21 Aug 2014
82° Clear
Patch Instagram photo by legallyblonde27
Patch Instagram photo by legallyblonde27
Patch Instagram photo by ermyceap
Patch Instagram photo by taratesimu
Patch Instagram photo by taratesimu
Patch Instagram photo by lilyava299
Patch Instagram photo by _mollfairhurst
Patch Instagram photo by thecontemporaryhannah
Patch Instagram photo by lucyketch

Rabid Fox Bites North Forsyth Man

The year's first case of rabies has been confirmed by the Forsyth County Sheriff's Office.

Rabid Fox Bites North Forsyth Man

A fox that bit a 45-year-old man on Waldrip Road on June 5 tested positive for rabies, according to Sgt. Brian DeBlois of the .

The day before the man was attacked, the fox bit a 5-year-old Daschund dog at a residence also located on Waldrip Road in north Forsyth County, a press release stated. The man who was bit shot the fox on his property and the remains were sent to .

“Dr. [Lanier] Orr’s office contacted us on Wednesday [June 13] with the test results stating that the fox was rabid,” said Sgt. DeBlois.

This is the first confirmed report of rabies in Forsyth County this year.

The county Animal Control Unit advises you to be aware of any animals that are being aggressive toward you and your family or against any other animals.

If that animal is, "This could be a sign that the animal is rabid," said DeBlois. "Also, if any wildlife that would typically flee from humans does not seem afraid, or in fact, comes towards humans, this is another sign of the animal possibly being rabid."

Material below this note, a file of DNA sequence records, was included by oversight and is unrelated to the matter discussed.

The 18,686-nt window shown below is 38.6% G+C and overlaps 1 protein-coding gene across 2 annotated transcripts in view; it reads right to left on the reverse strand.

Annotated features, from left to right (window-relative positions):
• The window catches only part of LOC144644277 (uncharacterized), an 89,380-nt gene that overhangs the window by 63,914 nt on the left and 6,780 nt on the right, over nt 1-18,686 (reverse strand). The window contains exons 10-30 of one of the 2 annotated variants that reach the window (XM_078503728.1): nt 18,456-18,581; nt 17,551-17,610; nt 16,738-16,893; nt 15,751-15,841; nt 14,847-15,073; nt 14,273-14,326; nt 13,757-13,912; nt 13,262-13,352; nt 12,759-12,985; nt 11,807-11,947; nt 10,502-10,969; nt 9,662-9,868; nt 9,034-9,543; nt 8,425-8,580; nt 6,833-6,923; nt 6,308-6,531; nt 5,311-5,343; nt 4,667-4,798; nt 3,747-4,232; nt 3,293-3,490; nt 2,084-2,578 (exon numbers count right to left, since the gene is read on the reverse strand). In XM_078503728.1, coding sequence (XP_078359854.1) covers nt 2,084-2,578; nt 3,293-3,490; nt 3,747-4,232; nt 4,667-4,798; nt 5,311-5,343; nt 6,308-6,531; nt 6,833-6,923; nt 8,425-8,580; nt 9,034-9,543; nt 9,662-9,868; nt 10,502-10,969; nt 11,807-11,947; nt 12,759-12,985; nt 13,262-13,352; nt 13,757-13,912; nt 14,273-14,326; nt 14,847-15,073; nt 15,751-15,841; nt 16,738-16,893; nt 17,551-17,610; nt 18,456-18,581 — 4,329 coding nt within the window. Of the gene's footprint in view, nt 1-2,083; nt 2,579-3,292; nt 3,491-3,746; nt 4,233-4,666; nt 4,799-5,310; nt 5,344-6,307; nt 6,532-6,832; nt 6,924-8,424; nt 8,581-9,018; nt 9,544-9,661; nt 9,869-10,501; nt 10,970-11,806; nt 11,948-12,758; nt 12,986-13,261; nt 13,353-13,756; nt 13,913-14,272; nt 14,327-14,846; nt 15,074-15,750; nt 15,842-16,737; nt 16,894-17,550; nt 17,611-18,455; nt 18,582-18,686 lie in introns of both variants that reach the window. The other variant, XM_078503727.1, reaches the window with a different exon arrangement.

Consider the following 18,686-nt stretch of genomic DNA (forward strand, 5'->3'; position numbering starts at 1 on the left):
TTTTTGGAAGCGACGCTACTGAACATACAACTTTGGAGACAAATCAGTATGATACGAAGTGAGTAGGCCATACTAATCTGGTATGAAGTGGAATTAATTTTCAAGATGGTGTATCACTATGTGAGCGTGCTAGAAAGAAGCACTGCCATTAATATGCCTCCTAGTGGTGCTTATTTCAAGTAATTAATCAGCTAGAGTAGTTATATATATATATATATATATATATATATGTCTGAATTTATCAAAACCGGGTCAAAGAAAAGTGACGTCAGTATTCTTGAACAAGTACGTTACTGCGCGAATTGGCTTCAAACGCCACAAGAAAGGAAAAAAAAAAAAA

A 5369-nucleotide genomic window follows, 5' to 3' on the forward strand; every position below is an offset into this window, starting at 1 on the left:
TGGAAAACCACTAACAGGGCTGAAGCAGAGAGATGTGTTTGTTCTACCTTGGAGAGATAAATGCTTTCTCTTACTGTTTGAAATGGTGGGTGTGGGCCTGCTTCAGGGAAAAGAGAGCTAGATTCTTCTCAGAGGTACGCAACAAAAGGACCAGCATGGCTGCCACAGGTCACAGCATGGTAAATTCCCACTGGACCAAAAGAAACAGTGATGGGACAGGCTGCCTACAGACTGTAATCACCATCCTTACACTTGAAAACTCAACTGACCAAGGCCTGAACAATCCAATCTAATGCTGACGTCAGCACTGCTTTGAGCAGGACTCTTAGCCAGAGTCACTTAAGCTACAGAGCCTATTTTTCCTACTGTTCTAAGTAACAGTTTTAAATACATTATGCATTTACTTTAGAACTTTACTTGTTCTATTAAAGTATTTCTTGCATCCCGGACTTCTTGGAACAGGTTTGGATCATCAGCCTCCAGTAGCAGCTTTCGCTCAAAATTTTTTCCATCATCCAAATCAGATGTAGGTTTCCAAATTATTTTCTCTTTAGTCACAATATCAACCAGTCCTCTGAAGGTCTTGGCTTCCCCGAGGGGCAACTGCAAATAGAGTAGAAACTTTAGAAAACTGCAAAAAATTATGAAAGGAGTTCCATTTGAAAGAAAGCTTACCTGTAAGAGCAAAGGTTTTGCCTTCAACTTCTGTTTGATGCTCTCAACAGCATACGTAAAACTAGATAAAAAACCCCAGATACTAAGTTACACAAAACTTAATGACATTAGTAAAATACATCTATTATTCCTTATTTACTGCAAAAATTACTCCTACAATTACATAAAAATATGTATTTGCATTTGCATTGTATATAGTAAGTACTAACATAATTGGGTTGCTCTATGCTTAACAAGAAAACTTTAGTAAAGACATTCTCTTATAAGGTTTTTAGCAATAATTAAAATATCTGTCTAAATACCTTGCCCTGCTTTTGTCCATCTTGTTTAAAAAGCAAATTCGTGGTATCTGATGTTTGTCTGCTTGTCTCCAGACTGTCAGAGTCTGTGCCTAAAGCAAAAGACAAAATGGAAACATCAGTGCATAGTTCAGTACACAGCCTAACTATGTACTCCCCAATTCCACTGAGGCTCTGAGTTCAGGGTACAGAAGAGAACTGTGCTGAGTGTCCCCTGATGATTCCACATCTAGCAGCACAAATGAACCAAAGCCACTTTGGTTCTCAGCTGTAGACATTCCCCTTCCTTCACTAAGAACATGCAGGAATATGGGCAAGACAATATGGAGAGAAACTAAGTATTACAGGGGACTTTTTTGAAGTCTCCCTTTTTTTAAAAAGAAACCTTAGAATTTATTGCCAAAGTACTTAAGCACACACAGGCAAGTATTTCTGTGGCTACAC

As far as keeping one’s pets safe, Animal Control strongly suggests everyone to make sure pets are up-to-date on their vaccinations.

"If you have not had your pet vaccinated, we urge you to do so before there is any possibility of an exposure to rabies," DeBlois said.

An animal that is suspected of having blood-to-blood contact or blood-to-saliva contact with another animal, it's advised that the owner contact a veterinarian, according to Animal Control.

In many cases the veterinarian will advise the owner to quarantine the animal for 10 days to see if the animal exhibits any symptoms. During that time period the animal should not be vaccinated until it is determined the animal had no exposure to rabies.

If you suspect an animal of being rabid, contact the Animal Control Unit at 770-781-2138 or call 911 immediately.

Share This Article